The BCSS was readily completed by participants, and scale psychometric properties were good. Children tended to view themselves and others positively. Internalising and externalising problems and UEDs were all associated with negative schematic beliefs; effect sizes were small to medium.
Schematic beliefs in young people can be measured using the BCSS, and negative schematic beliefs are associated with childhood psychopathology and with UEDs. Schematic beliefs may therefore form a useful target in psychological interventions for young people with UEDs.
This is a cross-sectional study aiming to understand the early characteristics and background of bone health impairment in clinically well children with Fontan circulation.
We enrolled 10 clinically well children with Fontan palliation (operated >5 years before study entrance, Tanner stage ≤3, age 12.1 ± 1.77 years, 7 males) and 11 healthy controls (age 12.0 ± 1.45 years, 9 males) at two children’s hospitals. All patients underwent peripheral quantitative CT. For the Fontan group, we obtained clinical characteristics, NYHA class, cardiac index by MRI, dual x-ray absorptiometry, and biochemical studies. Linear regression was used to compare radius and tibia peripheral quantitative CT measures between Fontan patients and controls.
All Fontan patients were clinically well (NYHA class 1 or 2, cardiac index 4.85 ± 1.51 L/min/m2) and without significant comorbidities. Adjusted trabecular bone mineral density, cortical thickness, and bone strength index at the radius were significantly decreased in Fontan patients compared to controls with mean differences −30.13 mg/cm3 (p = 0.041), −0.31 mm (p = 0.043), and −6.65 mg2/mm4 (p = 0.036), respectively. No differences were found for tibial measures. In Fontan patients, the mean height-adjusted lumbar bone mineral density and total body less head z scores were −0.46 ± 1.1 and −0.63 ± 1.1, respectively, which are below the average, but within normal range for age and sex.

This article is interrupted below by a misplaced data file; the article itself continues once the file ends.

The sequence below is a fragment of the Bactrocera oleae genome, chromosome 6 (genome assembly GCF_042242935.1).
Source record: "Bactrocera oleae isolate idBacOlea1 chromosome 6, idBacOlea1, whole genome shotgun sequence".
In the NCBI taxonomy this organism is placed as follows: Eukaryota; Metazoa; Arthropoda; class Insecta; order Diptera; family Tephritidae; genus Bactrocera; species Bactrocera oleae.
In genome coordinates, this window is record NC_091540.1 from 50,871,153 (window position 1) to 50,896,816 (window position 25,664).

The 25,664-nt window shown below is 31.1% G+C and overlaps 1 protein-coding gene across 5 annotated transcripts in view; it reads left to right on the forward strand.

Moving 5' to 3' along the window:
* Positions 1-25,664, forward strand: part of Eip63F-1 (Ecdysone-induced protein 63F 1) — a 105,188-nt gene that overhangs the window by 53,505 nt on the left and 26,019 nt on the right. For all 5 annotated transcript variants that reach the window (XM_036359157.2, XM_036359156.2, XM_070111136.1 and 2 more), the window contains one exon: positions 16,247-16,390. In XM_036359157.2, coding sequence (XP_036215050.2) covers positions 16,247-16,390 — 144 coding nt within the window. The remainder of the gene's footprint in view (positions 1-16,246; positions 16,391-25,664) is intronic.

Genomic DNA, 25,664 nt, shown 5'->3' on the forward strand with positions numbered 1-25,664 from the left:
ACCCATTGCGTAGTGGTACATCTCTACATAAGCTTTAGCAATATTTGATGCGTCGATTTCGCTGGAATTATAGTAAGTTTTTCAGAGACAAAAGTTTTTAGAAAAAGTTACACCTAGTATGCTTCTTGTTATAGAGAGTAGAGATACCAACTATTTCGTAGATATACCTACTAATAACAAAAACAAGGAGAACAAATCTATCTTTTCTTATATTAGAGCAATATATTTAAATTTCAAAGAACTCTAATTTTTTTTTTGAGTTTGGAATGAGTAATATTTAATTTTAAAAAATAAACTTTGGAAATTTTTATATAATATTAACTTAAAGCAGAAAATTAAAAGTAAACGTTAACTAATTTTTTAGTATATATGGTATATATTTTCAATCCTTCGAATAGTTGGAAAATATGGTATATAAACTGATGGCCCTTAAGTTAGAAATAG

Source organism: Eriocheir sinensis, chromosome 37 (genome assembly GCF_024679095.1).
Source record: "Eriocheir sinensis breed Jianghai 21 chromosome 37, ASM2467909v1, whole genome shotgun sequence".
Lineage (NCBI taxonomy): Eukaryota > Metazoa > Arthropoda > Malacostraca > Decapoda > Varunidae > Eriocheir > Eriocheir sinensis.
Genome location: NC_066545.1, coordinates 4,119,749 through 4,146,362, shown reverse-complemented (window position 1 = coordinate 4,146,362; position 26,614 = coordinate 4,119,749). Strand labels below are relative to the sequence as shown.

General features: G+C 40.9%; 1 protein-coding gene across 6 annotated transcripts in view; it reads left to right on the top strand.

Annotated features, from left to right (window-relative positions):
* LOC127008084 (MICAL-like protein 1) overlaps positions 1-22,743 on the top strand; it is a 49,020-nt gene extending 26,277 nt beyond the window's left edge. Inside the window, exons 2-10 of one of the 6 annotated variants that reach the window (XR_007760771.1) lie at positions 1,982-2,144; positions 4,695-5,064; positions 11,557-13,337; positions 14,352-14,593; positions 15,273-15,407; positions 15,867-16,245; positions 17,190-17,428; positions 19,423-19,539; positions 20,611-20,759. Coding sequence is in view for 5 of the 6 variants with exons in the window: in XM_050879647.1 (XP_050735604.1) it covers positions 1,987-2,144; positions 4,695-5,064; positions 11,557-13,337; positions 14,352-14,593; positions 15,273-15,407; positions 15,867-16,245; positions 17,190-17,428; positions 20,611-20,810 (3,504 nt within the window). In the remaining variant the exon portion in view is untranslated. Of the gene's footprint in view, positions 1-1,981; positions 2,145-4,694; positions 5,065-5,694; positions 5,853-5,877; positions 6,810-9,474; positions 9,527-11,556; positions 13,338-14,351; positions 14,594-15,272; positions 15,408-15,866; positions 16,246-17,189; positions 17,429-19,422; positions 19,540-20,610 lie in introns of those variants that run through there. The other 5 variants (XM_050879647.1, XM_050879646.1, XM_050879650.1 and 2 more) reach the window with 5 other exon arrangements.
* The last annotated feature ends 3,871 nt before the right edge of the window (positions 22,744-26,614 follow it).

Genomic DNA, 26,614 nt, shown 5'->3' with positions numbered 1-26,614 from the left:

In a clinically well Fontan cohort, we found significant bone deficits by peripheral quantitative CT in the radius but not the tibia, suggesting non-weight-bearing bones may be more vulnerable to the unique haemodynamics of the Fontan circulation.
− Agency is one of five core analytical problems in the Earth System Governance (ESG) Project’s research framework, which offers a unique approach to the study of environmental governance. − Agency in Earth System Governance draws lessons from ESG–Agency research through a systematic review of 322 peer-reviewed journal articles published between 2008 and 2016 and contained in the ESG–Agency Harvesting Database.− ESG–Agency research draws on diverse disciplinary perspectives with distinct clusters of scholars rooted in the fields of global environmental politics, policy studies, and socio-ecological systems. − Collectively, the chapters in Agency in Earth System Governance provide an accessible synthesis of some of the field’s major questions and debates and a state-of-the-art understanding of how diverse actors engage with and exercise authority in environmental governance.
Although widely used in cardiology, relation of heart failure biomarkers to cardiac haemodynamics in patients with CHD (and in particular with pulmonary insufficiency undergoing pulmonary valve replacement) remains unclear. We hypothesised that the cardiac function biomarkers N-terminal pro-brain natriuretic peptide (NT-proBNP), soluble suppressor of tumorigenicity 2, and galectin-3 would have significant associations to right ventricular haemodynamic derangements.
Consecutive patients ( n = 16) undergoing cardiac catheterisation for transcatheter pulmonary valve replacement were studied. NT-proBNP, soluble suppressor of tumorigenicity 2, and galectin-3 levels were measured using a multiplex enzyme-linked immunosorbent assay from a pre-intervention blood sample obtained after sheath placement. Spearman correlation was used to identify significant correlations (p ≤ 0.05) of biomarkers with baseline cardiac haemodynamics. Cardiac MRI data (indexed right ventricular and left ventricular end-diastolic volumes and ejection fraction) prior to device placement were also compared to biomarker levels.